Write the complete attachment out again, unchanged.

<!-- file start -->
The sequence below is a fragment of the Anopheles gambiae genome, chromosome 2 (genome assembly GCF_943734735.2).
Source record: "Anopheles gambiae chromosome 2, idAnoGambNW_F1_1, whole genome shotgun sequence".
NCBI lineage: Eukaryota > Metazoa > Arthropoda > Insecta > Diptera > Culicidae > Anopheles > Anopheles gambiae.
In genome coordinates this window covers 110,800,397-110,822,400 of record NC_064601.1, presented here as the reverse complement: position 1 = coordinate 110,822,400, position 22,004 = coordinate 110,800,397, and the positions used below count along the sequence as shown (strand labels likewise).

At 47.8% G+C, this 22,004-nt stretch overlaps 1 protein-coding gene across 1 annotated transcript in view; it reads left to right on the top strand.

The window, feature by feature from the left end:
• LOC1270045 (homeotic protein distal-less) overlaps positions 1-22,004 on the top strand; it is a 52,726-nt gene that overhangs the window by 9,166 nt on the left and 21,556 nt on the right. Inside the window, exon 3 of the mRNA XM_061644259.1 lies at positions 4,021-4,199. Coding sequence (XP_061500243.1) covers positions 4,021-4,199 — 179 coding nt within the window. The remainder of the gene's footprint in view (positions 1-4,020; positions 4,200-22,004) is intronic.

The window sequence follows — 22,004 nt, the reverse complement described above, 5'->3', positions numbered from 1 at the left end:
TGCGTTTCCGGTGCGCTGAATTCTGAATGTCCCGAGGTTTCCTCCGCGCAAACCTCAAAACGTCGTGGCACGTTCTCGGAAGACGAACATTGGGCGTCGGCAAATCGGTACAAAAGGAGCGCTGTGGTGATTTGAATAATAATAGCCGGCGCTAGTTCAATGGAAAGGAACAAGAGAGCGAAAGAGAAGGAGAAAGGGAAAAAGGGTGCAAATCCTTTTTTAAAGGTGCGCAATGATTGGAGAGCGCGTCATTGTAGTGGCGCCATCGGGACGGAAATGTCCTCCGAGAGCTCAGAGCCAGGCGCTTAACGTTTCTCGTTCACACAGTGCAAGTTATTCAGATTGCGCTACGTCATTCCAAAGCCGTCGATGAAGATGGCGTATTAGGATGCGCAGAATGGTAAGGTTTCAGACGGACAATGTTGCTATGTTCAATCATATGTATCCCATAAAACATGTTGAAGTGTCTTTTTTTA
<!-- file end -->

The sequence below is a fragment of the Anopheles gambiae genome, chromosome 2 (genome assembly GCF_943734735.2).
Source record: "Anopheles gambiae chromosome 2, idAnoGambNW_F1_1, whole genome shotgun sequence".
NCBI lineage: Eukaryota > Metazoa > Arthropoda > Insecta > Diptera > Culicidae > Anopheles > Anopheles gambiae.
In genome coordinates this window covers 110,800,397-110,822,400 of record NC_064601.1, presented here as the reverse complement: position 1 = coordinate 110,822,400, position 22,004 = coordinate 110,800,397, and the positions used below count along the sequence as shown (strand labels likewise).

At 47.8% G+C, this 22,004-nt stretch overlaps 1 protein-coding gene across 1 annotated transcript in view; it reads left to right on the top strand.

The window, feature by feature from the left end:
• LOC1270045 (homeotic protein distal-less) overlaps positions 1-22,004 on the top strand; it is a 52,726-nt gene that overhangs the window by 9,166 nt on the left and 21,556 nt on the right. Inside the window, exon 3 of the mRNA XM_061644259.1 lies at positions 4,021-4,199. Coding sequence (XP_061500243.1) covers positions 4,021-4,199 — 179 coding nt within the window. The remainder of the gene's footprint in view (positions 1-4,020; positions 4,200-22,004) is intronic.

The window sequence follows — 22,004 nt, the reverse complement described above, 5'->3', positions numbered from 1 at the left end:
TGCGTTTCCGGTGCGCTGAATTCTGAATGTCCCGAGGTTTCCTCCGCGCAAACCTCAAAACGTCGTGGCACGTTCTCGGAAGACGAACATTGGGCGTCGGCAAATCGGTACAAAAGGAGCGCTGTGGTGATTTGAATAATAATAGCCGGCGCTAGTTCAATGGAAAGGAACAAGAGAGCGAAAGAGAAGGAGAAAGGGAAAAAGGGTGCAAATCCTTTTTTAAAGGTGCGCAATGATTGGAGAGCGCGTCATTGTAGTGGCGCCATCGGGACGGAAATGTCCTCCGAGAGCTCAGAGCCAGGCGCTTAACGTTTCTCGTTCACACAGTGCAAGTTATTCAGATTGCGCTACGTCATTCCAAAGCCGTCGATGAAGATGGCGTATTAGGATGCGCAGAATGGTAAGGTTTCAGACGGACAATGTTGCTATGTTCAATCATATGTATCCCATAAAACATGTTGAAGTGTCTTTTTTTA